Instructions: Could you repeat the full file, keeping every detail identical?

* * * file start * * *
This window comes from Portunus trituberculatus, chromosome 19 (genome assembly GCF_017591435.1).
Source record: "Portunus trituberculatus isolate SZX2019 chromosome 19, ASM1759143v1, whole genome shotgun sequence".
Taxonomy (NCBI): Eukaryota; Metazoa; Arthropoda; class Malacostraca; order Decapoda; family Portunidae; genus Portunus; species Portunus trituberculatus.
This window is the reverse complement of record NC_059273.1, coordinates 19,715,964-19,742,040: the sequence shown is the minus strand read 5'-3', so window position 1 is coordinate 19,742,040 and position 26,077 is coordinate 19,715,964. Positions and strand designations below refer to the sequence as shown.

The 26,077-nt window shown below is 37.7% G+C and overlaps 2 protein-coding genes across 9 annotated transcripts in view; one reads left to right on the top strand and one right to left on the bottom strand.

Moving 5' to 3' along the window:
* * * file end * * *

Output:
This window comes from Portunus trituberculatus, chromosome 19 (genome assembly GCF_017591435.1).
Source record: "Portunus trituberculatus isolate SZX2019 chromosome 19, ASM1759143v1, whole genome shotgun sequence".
Taxonomy (NCBI): Eukaryota; Metazoa; Arthropoda; class Malacostraca; order Decapoda; family Portunidae; genus Portunus; species Portunus trituberculatus.
This window is the reverse complement of record NC_059273.1, coordinates 19,715,964-19,742,040: the sequence shown is the minus strand read 5'-3', so window position 1 is coordinate 19,742,040 and position 26,077 is coordinate 19,715,964. Positions and strand designations below refer to the sequence as shown.

The 26,077-nt window shown below is 37.7% G+C and overlaps 2 protein-coding genes across 9 annotated transcripts in view; one reads left to right on the top strand and one right to left on the bottom strand.

Moving 5' to 3' along the window: